medwireNews: A post-hoc subgroup analysis of the AMBITION trial suggests that the benefits of ambrisentan and tadalafil combination therapy extend to patients with connective tissue disease-associated pulmonary arterial hypertension (CTD-PAH).
John Gerry Coghlan (Royal Free Hospital, London, UK) and colleagues analyzed data from 187 CTD-PAH patients who participated in the AMBITION trial, 118 of whom had systemic sclerosis (SSc)-associated PAH. In the original trial, 500 patients with PAH were randomly assigned to receive initial combination therapy with ambrisentan 10 mg plus tadalafil 40 mg, or monotherapy with either drug alone.
The researchers found that 19% of 103 CTD-PAH patients treated with combination therapy experienced clinical failure, defined as the first occurrence of death, hospitalization for worsening PAH, disease progression, or unsatisfactory long-term clinical response.
By comparison, 36% of 84 patients in the monotherapy group had a clinical failure event, translating into a 57% risk reduction with combination therapy versus monotherapy.
And among participants with SSc-PAH, 21% of 71 treated with ambrisentan plus tadalafil experienced clinical failure, compared with 40% of 47 in the monotherapy group, corresponding to a 56% risk reduction with combination therapy.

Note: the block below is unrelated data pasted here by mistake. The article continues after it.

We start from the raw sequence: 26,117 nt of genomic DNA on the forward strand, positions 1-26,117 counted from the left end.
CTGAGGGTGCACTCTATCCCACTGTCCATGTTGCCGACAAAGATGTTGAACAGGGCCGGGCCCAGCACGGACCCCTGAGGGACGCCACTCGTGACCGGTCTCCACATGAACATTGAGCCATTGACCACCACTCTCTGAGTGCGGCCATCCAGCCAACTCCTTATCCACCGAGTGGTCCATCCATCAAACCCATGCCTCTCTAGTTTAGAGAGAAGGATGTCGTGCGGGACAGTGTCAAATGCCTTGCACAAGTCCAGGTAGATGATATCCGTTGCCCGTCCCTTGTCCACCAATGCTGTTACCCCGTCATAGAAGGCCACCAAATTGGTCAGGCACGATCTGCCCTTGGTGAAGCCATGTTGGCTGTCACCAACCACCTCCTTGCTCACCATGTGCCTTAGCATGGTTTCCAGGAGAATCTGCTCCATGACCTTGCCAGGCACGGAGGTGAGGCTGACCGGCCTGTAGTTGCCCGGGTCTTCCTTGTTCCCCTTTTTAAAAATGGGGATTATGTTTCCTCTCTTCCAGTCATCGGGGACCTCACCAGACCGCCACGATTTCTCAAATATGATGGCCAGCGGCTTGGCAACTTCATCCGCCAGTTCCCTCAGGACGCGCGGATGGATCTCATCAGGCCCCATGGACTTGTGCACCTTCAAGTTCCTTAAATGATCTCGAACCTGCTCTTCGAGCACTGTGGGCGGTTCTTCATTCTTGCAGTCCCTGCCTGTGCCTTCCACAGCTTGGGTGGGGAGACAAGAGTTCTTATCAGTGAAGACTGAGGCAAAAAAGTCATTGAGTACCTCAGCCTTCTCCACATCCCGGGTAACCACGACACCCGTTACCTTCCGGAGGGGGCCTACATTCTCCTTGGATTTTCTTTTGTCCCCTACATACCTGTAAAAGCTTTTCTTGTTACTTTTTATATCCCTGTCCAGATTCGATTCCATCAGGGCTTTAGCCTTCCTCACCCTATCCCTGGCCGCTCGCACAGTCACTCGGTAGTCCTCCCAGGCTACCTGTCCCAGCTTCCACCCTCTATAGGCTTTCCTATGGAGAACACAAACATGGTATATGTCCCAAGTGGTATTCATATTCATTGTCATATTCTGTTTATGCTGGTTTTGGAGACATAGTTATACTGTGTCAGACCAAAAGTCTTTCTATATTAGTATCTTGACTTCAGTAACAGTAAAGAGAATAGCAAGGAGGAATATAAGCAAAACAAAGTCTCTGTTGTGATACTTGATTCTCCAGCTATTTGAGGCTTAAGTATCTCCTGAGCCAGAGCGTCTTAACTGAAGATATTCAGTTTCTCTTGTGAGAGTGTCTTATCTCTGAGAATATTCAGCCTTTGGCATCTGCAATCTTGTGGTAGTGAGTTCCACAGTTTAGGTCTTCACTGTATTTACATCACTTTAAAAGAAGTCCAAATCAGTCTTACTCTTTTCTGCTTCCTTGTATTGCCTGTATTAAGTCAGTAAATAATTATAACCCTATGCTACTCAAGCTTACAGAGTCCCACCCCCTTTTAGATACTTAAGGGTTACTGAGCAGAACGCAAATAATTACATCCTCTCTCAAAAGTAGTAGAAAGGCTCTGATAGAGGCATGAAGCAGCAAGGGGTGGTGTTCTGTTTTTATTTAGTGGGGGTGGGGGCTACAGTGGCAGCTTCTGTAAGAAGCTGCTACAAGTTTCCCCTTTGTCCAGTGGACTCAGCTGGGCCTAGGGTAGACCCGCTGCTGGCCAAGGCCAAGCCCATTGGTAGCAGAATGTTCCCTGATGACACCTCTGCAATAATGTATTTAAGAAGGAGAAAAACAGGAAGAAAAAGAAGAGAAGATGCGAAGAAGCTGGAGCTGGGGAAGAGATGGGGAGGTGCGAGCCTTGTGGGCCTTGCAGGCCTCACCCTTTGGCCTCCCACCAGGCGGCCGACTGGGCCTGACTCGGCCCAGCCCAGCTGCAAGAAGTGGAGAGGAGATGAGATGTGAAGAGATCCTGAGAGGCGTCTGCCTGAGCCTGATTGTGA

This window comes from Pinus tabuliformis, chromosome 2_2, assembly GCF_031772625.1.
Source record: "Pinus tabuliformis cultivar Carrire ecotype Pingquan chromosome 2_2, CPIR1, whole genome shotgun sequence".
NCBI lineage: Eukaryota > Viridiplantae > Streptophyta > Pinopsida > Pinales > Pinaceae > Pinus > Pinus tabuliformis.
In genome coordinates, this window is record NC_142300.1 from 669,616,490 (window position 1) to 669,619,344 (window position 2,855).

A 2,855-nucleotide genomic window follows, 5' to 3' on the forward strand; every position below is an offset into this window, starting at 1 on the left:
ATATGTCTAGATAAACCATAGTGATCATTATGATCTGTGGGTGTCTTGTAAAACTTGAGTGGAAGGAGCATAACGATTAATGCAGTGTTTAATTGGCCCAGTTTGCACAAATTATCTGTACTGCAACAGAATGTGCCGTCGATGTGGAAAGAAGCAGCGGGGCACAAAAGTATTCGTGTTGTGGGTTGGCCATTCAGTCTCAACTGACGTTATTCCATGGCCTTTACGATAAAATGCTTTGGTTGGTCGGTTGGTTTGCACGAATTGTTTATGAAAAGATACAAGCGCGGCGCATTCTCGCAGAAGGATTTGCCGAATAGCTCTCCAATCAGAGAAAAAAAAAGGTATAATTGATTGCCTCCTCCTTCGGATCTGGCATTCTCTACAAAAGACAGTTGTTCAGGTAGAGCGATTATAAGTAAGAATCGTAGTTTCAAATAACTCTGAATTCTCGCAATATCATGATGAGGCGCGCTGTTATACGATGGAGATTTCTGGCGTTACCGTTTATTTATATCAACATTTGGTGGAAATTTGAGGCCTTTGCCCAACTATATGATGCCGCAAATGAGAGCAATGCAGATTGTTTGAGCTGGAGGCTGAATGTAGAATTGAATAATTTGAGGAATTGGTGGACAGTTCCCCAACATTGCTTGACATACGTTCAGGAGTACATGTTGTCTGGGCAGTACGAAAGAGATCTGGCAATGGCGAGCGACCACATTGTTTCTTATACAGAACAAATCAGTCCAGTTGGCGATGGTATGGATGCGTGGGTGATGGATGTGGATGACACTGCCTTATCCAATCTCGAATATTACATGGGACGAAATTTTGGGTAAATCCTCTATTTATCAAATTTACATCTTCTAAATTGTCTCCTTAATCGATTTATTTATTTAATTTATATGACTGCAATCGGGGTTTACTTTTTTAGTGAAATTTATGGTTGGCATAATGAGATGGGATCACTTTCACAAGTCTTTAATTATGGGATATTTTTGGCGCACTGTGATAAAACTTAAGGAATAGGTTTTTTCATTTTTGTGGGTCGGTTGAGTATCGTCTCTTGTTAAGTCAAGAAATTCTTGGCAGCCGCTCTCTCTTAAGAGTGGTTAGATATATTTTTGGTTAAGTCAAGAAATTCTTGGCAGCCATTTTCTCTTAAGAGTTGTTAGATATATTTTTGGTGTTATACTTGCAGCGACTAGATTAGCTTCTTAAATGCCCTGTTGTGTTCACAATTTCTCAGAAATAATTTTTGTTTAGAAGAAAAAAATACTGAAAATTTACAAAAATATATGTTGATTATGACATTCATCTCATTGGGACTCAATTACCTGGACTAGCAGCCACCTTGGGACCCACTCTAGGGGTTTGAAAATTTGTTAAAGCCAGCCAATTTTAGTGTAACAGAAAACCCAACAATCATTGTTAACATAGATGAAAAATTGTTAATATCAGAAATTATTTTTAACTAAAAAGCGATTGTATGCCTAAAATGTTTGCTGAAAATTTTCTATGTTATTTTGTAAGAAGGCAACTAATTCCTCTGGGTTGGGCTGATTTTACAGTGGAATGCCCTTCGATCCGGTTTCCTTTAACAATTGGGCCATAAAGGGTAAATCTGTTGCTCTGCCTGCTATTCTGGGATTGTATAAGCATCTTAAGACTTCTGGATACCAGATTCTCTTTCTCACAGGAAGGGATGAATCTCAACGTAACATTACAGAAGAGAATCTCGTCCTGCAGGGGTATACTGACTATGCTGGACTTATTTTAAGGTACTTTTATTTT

“In the CTD-PAH population, an aggressive approach to treatment with initial combination therapy may improve outcomes and exercise capacity as opposed to treatment with monotherapy,” say the researchers in the Annals of the Rheumatic Diseases.
In both the CTD-PAH and SSc-PAH groups, the researchers observed a greater increase in 6-minute walk distance from baseline to week 24 among patients receiving combination versus monotherapy (42.0 vs 24.3 m and 40.9 vs 12.2 m, respectively).
The most common adverse event was peripheral edema, occurring in 47% of CTD-PAH patients receiving combination therapy, compared with 34% of those receiving ambrisentan alone and 33% receiving tadalafil alone. The corresponding rates in SSc-PAH patients were 45%, 26%, and 33%.
Coghlan et al report that no new safety signal was identified in the post-hoc analysis, and there was “no trend towards an excess” of serious adverse events (SAEs) or AEs leading to treatment discontinuation with combination therapy versus monotherapy.
However, rates of SAEs and AEs leading to treatment discontinuation were higher among trial participants with CTD-PAH compared with idiopathic or heritable PAH, “possibly due to coexisting connective tissue disease,” notes the team.
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